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Setting the Stage

Actors aren’t the only ones dressing up for the play

When Colonial Players’ Boeing Boeing opened Friday, February 19, all eyes focused on the actors. And they’re the ones who’ll take the bows — or dodge the tomatoes — when the play is over.
    Nobody claps for the set, and the people who create it go largely unnoticed. The occasional show plays out on a bare stage, but most directors use the set to establish the mood and atmosphere — as well as making a place for the action. In the case of ­Boeing Boeing, we in the audience have to believe we are flies on the wall in a 1960s’ Paris bachelor pad.
    It takes three to pull off that illusion. The play’s director has a vision for how the black and white of the script will translate to this place and time. The set designer translates that vision into plans that describe the look, feel and contents of the stage. The set build team uses the set designer’s plans to turn the bare stage into what the play’s director imagined.

Getting Started
    Boeing ­Boeing director Scott Nichols went hunting for his set designer more than a year ago. He was lucky to find the skills and experience he needed close by. As the resident set designer for the Audrey Herman Spotlighters Theatre in Baltimore, Alan Zemla knew how to work with a small, community theater. Better still, Spotlighters, like Colonial, is theater in the round.
    A few years back Zemla, a mechanical engineer in Baltimore, got the creative itch. He volunteered at Spotlighters, first running the lights, then designing sets. He is now that company’s resident set designer and in four years has designed sets for 25 shows.
    For Boeing Boeing, Zemla began work in the fall, with the script, the director’s concept and — always important in community theater — the budget. He researched the play, the period and previous productions. Next he turned his ideas into drawings, to be reviewed at production meetings, then revised. By December, he had designed Boeing Boeing’s apartment, fine tuning the design into January.
    The Paris apartment where the play is set is owned by a bachelor architect. The audience must believe it’s an architect’s apartment.
    As always, there were challenges. At Colonial, that starts with theater-in-the-round: height limits, sight lines, no curtain to hid set changes and — of course — money.
    “Colonial has a rule that nothing on stage can be taller than 32 inches,” says Zemla. “We thought the wall hangings were very important to set the mood, but with six doors, there wasn’t much room to hang things.”
    Six doors is a lot from one point of view. From a script point of view, however, six was one too few. The farce has so many exits and entrances that it calls for seven doors. Two were squeezed into one.
    The set designer’s job goes beyond the walls. An apartment must have furniture, rugs, wall hangings like pictures and clocks, and other decorating items; the set designer is responsible for getting them. That too was a challenge.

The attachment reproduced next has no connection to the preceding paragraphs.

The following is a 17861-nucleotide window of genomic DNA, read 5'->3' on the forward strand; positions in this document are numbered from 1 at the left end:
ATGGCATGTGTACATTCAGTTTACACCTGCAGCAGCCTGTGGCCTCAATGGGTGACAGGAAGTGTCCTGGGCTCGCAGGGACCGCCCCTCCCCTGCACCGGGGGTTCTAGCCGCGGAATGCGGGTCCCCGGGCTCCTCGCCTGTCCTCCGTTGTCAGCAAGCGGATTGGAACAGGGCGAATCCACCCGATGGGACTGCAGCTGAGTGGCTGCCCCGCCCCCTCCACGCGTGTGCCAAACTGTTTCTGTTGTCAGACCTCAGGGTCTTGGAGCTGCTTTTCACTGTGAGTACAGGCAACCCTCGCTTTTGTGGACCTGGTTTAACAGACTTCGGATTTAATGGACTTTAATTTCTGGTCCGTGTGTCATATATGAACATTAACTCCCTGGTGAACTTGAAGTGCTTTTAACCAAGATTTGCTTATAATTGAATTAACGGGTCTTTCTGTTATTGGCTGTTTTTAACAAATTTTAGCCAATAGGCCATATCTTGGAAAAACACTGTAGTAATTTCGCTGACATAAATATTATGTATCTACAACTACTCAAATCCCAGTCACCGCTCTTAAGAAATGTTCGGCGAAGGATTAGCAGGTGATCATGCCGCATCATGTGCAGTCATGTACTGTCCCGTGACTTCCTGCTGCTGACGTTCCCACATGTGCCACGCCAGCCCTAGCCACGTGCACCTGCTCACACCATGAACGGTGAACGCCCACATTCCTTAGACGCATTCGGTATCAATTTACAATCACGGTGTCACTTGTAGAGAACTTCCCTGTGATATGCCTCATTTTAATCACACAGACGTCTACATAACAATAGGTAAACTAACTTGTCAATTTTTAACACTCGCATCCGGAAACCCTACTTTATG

“We needed to use mid-century modern furniture,” Zemla says, “but that style is very in now, and pieces are hard to find and very expensive.”
    Some furnishings came from Colonial’s inventory, some were bought and others were built by the carpentry team. Zemla himself did a few of the set’s paintings.

Banging It All Together
    “It looks simple, but we need to get it to look and work just right so the audience believes it’s real,” says Jim Robinson, one of seven volunteers of the construction crew. “You don’t want them distracted by problems with the set.”
    A retired attorney and judge who worked in Washington, D.C., and lives in Annapolis, Robinson has volunteered at Colonial Players for 30-plus years in more than 120 plays. Like him, the rest of the build team has retired from another life.
    They took the plans in hand in December. Because Colonial has a workshop near the Annapolis mall, construction can begin on doors and furniture while another production plays at the theater in Annapolis.
    Time speeds up when it’s time to move one play out of the theater and another in. Within two days of a show’s closing, the carpentry crew will have the old set disassembled, salvaging whatever they can for future use. Construction of the new set begins immediately after and typically takes a week or two. There’s then a mad scramble to paint and decorate, hang clocks and place furniture.
    There’s always a glitch to make the job more challenging. For Boeing Boeing, January’s 30 inches of snow cost days of valuable time. The three weeks reserved for its setup were crimped when Venus in Fur extended for snowed-out ticketholders.

The Stage Is Set
    A few days after Boeing Boeing opened, I returned to the theater. All the small pieces, like photos, paintings, and a large starburst clock — also created by Zemla — I had seen backstage on my first visit were now in place. The set looked good.
    The final test: By the time you’re reading this, my wife and I will have seen the play. Will we believe we’re flies on the wall in a Paris apartment?